Ohio lawmakers vote to  move 2020 primary election to St. Patrick’s Day


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The Ohio House and Senate voted Wednesday to move the 2020  presidential primary to St. Patrick’s Day as part of the state budget.

The issue is now up to Gov. Mike DeWine.

The Republican who is Ohio’s elections chief says the state can handle having its presidential primary on St. Patrick’s Day next year if lawmakers make that change in the still-unsettled state budget.

The proposed move from March 10 to March 17 drew objections from some Democratic lawmakers, particularly from the Cleveland area, which has one of the nation’s biggest St. Patrick’s Day parades. They say the change could hamper voting and poll worker availability.

“People who otherwise would have been poll workers may have an annual commitment to help with St. Patrick’s Day festivities. Buildings that otherwise would have served as polling locations may have events planned for the holiday instead,” the letter said.

In a letter responding to them, Secretary of State Frank LaRose noted that Ohio has four weeks of early voting and that Arizona, Florida and Illinois also are having their primaries on the unofficial holiday.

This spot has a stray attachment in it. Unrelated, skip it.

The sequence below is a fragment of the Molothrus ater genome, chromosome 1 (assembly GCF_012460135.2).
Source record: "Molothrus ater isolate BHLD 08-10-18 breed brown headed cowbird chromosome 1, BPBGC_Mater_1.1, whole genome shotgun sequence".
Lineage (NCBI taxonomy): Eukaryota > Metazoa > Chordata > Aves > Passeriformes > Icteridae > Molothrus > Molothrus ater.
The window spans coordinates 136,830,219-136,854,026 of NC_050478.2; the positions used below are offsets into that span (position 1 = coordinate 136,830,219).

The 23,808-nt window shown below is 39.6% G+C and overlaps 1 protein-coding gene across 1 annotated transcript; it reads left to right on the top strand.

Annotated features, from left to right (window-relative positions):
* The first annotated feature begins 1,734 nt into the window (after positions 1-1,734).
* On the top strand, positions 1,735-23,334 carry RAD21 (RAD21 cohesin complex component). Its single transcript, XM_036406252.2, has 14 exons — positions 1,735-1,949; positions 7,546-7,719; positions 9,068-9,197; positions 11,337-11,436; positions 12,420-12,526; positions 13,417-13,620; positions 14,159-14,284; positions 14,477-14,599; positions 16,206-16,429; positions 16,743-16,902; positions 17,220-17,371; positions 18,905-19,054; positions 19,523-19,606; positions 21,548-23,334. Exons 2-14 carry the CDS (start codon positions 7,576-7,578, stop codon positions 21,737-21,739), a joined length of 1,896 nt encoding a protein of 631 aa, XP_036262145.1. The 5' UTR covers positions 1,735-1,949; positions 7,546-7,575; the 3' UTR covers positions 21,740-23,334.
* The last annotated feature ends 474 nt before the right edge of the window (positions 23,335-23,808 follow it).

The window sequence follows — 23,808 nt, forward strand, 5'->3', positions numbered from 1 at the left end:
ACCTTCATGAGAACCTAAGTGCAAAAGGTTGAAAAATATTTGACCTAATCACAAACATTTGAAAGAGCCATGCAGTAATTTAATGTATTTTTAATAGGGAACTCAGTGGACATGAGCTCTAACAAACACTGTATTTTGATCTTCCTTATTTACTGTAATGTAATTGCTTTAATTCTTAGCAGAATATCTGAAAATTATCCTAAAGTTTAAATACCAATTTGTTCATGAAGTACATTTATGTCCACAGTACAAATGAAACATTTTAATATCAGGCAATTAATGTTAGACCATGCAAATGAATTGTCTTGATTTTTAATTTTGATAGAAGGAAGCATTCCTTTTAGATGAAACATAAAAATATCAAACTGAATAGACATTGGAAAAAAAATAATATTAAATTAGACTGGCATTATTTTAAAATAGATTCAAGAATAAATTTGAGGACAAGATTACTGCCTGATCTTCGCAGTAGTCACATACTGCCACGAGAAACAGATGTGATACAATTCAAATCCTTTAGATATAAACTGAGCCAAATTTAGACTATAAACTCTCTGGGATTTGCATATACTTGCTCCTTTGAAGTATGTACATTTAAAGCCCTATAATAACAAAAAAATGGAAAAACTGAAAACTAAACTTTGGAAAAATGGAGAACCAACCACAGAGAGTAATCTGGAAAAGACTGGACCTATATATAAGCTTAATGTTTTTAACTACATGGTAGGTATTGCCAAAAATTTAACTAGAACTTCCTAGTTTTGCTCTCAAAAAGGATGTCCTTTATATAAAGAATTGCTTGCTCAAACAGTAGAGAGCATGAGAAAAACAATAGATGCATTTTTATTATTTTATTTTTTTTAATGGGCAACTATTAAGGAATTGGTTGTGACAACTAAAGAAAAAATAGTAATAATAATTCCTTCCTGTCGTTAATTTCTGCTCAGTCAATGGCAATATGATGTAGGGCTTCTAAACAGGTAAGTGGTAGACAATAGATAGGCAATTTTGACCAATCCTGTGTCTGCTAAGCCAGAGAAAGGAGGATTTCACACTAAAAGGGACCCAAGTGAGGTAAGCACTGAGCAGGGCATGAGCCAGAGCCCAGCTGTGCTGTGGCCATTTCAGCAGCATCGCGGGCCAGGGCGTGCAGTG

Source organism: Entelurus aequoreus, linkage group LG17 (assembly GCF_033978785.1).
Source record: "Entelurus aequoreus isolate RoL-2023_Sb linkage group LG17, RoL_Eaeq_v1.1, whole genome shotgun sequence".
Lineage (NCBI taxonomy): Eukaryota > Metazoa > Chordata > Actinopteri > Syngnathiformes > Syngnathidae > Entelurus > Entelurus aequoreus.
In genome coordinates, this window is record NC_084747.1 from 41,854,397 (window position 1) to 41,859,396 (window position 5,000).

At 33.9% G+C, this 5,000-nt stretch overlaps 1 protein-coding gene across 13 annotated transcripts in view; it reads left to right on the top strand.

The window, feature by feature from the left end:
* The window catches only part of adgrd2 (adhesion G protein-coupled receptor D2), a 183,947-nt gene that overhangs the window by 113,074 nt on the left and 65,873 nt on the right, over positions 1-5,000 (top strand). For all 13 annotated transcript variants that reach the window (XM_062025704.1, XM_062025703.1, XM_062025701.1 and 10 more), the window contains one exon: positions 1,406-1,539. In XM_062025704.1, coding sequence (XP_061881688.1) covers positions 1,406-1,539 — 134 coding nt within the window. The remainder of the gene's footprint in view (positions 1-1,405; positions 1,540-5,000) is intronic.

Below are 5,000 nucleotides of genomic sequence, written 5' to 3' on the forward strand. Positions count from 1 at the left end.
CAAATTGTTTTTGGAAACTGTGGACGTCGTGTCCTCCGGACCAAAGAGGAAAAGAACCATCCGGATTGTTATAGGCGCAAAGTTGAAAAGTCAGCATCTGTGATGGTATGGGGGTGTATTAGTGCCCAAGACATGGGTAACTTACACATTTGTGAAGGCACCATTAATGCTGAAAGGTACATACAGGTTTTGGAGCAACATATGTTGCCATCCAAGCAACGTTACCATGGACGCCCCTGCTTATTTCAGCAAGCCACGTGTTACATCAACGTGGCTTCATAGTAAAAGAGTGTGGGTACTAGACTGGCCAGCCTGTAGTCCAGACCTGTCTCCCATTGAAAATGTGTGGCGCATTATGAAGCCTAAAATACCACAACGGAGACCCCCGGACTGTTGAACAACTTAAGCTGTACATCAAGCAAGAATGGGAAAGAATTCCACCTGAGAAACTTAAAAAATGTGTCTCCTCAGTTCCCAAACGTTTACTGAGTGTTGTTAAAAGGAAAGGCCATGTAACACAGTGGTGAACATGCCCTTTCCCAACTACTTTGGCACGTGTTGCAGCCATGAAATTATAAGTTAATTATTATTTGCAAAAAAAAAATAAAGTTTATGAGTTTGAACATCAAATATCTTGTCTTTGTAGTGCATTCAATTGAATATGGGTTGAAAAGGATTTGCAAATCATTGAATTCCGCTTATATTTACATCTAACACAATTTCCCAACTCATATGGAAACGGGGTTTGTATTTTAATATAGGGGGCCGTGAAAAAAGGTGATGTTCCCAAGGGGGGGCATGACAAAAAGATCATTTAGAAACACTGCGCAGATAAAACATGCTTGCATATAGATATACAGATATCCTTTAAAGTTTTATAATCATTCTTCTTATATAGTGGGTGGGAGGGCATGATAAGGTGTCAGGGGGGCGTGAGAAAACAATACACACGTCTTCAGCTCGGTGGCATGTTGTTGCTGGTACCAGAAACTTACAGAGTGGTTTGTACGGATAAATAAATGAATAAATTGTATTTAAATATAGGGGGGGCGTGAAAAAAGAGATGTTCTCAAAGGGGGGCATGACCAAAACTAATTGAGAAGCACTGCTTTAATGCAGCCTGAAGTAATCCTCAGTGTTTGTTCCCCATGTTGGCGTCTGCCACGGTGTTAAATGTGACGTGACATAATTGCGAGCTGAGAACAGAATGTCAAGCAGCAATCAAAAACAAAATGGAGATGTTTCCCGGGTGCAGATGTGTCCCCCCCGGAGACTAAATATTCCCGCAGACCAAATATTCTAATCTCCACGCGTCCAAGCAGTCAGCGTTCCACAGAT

The Ohio Republican Party says it sought to change the election date in response to national GOP rules on awarding delegates.

ExploreRELATED: Democrats want to stop effort to move presidential primary

Earlier story: Ohio may move its presidential primary to March 17 in 2020 to comply with new rules set by the Republican National Committee.

Embedded in the 3,000-plus page state budget bill is language to move the primary to March 17, 2020, instead of March 10. The change is being made to comply with a GOP cut off for states that want their delegates to be awarded on a winner-take all basis. States that hold primaries earlier than March 15 will award Republican delegates on a proportional basis.

The plan to bump Ohio’s presidential primary to St. Patrick’s Day in 2020 isn’t going over well with some Democrats, particularly in Cleveland where a big celebration is held on March 17, said state Rep. Jack Cera, D-Bellaire.

“We don’t like the election day on St. Patrick’s Day,” Cera said. “I’m 24 percent Irish. It’s a holiday…Cleveland has a big St. Patrick’s Day party so some people are concerned.”

Voters are allowed to cast absentee ballots for weeks ahead of Election Day, which would keep their calendar clear for St. Patrick’s Day celebrations.

“We have really good early voting laws. We encourage people, if they have prior commitments, to early vote,” said Evan Machan, spokesman for the Ohio Republican Party.

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